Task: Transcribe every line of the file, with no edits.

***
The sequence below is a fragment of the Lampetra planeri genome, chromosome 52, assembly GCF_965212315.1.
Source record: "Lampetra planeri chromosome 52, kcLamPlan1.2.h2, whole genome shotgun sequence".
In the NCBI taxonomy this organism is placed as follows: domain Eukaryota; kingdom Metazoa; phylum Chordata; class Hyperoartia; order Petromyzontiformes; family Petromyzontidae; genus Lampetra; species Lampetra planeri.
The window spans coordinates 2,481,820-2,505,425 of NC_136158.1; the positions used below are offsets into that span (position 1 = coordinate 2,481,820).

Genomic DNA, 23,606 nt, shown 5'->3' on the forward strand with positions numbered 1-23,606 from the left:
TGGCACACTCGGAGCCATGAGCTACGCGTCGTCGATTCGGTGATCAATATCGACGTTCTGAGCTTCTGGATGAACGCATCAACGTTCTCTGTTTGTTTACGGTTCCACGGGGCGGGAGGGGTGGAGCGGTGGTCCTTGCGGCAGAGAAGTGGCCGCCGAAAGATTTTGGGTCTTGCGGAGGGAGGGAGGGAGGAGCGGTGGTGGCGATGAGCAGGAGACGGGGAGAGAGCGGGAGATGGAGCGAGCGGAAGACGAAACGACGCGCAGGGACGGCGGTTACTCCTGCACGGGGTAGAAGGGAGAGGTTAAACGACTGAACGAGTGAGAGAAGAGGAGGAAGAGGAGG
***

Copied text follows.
The sequence below is a fragment of the Lampetra planeri genome, chromosome 52, assembly GCF_965212315.1.
Source record: "Lampetra planeri chromosome 52, kcLamPlan1.2.h2, whole genome shotgun sequence".
In the NCBI taxonomy this organism is placed as follows: domain Eukaryota; kingdom Metazoa; phylum Chordata; class Hyperoartia; order Petromyzontiformes; family Petromyzontidae; genus Lampetra; species Lampetra planeri.
The window spans coordinates 2,481,820-2,505,425 of NC_136158.1; the positions used below are offsets into that span (position 1 = coordinate 2,481,820).

Genomic DNA, 23,606 nt, shown 5'->3' on the forward strand with positions numbered 1-23,606 from the left:
TGGCACACTCGGAGCCATGAGCTACGCGTCGTCGATTCGGTGATCAATATCGACGTTCTGAGCTTCTGGATGAACGCATCAACGTTCTCTGTTTGTTTACGGTTCCACGGGGCGGGAGGGGTGGAGCGGTGGTCCTTGCGGCAGAGAAGTGGCCGCCGAAAGATTTTGGGTCTTGCGGAGGGAGGGAGGGAGGAGCGGTGGTGGCGATGAGCAGGAGACGGGGAGAGAGCGGGAGATGGAGCGAGCGGAAGACGAAACGACGCGCAGGGACGGCGGTTACTCCTGCACGGGGTAGAAGGGAGAGGTTAAACGACTGAACGAGTGAGAGAAGAGGAGGAAGAGGAGG